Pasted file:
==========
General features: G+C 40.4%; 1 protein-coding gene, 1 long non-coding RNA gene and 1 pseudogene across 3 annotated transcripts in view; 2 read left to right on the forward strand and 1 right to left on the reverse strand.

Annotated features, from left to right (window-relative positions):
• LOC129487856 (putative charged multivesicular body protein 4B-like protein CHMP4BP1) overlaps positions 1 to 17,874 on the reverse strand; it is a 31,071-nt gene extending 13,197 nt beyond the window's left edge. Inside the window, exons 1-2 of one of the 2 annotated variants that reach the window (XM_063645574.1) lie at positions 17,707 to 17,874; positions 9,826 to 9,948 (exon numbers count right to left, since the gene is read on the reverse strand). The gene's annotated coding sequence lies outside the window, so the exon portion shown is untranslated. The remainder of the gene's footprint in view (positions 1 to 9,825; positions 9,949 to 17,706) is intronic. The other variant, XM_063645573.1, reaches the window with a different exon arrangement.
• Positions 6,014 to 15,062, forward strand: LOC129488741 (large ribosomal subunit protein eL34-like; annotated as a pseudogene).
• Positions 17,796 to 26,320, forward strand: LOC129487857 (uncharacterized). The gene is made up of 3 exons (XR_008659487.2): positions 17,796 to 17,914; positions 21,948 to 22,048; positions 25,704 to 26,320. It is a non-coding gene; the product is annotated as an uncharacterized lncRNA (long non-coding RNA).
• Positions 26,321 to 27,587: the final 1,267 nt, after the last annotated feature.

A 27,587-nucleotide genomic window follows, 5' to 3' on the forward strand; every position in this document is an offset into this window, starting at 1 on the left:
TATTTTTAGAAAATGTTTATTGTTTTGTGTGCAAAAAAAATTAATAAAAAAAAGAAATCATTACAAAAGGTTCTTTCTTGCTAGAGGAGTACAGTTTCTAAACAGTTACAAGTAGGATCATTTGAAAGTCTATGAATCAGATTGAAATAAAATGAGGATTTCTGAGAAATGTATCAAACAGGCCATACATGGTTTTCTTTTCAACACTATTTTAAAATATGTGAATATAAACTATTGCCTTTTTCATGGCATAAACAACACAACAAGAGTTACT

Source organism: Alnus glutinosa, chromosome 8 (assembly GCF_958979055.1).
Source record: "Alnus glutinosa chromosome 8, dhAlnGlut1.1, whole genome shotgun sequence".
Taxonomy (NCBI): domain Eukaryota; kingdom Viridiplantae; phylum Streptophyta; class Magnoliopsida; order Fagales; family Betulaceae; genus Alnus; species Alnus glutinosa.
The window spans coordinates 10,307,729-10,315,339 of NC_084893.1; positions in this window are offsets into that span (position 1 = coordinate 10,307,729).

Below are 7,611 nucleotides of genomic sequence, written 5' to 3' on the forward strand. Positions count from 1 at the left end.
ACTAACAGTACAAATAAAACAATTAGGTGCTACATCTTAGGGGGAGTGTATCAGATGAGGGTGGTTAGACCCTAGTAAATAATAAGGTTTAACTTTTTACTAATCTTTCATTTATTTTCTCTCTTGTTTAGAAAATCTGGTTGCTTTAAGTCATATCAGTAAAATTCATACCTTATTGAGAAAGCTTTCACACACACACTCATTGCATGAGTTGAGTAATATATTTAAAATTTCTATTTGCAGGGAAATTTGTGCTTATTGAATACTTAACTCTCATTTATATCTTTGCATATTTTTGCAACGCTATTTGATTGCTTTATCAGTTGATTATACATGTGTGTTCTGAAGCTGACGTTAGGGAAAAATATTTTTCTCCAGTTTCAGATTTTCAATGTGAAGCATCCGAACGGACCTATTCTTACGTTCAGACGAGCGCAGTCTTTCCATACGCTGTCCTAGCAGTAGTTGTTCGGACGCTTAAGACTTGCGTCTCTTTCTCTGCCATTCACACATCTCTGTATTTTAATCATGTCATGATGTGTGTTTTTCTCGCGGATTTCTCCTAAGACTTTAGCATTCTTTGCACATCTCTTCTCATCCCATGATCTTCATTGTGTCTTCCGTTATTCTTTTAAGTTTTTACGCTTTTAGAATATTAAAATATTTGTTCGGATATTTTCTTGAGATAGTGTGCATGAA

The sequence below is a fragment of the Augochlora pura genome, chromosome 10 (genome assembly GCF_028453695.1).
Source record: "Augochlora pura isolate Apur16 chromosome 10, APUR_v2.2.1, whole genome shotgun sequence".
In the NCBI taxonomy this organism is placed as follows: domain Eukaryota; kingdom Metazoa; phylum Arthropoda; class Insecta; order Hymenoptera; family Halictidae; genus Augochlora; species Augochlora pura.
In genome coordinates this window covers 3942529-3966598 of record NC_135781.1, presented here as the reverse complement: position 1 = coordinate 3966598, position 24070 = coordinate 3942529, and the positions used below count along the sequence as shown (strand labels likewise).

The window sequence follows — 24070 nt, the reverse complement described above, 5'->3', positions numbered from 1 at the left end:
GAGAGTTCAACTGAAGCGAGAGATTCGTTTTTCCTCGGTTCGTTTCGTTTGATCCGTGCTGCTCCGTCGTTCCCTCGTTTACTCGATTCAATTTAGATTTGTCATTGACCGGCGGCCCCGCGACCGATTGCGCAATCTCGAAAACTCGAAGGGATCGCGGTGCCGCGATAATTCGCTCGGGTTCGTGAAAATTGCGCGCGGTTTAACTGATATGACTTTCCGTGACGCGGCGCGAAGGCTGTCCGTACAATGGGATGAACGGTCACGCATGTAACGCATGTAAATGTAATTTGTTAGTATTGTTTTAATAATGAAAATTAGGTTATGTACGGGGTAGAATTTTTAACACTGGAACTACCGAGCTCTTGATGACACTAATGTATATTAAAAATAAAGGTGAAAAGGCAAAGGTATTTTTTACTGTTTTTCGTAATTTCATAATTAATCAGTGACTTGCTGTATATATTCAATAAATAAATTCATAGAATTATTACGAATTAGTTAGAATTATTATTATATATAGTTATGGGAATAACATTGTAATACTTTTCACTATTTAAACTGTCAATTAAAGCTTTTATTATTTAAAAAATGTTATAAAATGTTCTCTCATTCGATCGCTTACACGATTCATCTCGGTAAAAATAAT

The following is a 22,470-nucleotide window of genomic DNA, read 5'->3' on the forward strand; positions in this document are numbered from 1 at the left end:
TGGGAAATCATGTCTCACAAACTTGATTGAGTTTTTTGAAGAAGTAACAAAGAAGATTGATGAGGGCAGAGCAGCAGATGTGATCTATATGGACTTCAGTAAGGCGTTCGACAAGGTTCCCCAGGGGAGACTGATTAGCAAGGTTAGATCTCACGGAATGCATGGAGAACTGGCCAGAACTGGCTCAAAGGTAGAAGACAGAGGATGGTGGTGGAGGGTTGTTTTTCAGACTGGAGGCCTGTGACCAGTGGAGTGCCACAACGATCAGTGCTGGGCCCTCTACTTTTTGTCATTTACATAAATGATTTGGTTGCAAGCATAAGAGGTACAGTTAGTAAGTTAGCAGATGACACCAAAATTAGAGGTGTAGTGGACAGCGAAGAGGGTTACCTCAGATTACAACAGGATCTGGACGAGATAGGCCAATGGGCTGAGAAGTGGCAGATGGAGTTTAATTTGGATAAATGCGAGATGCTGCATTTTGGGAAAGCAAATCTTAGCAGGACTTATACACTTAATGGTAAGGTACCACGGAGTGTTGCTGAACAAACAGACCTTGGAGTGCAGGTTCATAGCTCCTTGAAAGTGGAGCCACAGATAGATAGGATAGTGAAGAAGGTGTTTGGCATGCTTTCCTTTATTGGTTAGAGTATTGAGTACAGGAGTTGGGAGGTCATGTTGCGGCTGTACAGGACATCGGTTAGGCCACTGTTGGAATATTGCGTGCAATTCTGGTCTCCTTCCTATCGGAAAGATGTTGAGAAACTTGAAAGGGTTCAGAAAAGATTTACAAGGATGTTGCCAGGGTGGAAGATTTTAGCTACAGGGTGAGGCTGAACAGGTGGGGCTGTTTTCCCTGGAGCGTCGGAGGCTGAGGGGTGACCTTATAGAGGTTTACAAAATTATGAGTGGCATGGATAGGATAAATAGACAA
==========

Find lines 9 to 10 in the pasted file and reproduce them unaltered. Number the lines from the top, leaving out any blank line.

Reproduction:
Source organism: Alnus glutinosa, chromosome 8 (assembly GCF_958979055.1).
Source record: "Alnus glutinosa chromosome 8, dhAlnGlut1.1, whole genome shotgun sequence".